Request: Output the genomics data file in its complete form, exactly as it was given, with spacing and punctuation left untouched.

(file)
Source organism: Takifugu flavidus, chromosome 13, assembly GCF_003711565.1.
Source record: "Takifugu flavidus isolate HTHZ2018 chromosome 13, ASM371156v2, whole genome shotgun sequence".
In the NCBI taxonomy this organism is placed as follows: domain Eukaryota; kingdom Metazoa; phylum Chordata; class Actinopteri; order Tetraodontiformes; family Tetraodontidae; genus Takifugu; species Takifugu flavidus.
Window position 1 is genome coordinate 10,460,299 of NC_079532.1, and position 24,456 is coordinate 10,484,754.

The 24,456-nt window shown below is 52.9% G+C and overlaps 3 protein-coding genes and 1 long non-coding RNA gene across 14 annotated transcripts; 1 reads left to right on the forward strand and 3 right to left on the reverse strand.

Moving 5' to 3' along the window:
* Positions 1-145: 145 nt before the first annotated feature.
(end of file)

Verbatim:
Source organism: Takifugu flavidus, chromosome 13, assembly GCF_003711565.1.
Source record: "Takifugu flavidus isolate HTHZ2018 chromosome 13, ASM371156v2, whole genome shotgun sequence".
In the NCBI taxonomy this organism is placed as follows: domain Eukaryota; kingdom Metazoa; phylum Chordata; class Actinopteri; order Tetraodontiformes; family Tetraodontidae; genus Takifugu; species Takifugu flavidus.
Window position 1 is genome coordinate 10,460,299 of NC_079532.1, and position 24,456 is coordinate 10,484,754.

The 24,456-nt window shown below is 52.9% G+C and overlaps 3 protein-coding genes and 1 long non-coding RNA gene across 14 annotated transcripts; 1 reads left to right on the forward strand and 3 right to left on the reverse strand.

Moving 5' to 3' along the window:
* Positions 1-145: 145 nt before the first annotated feature.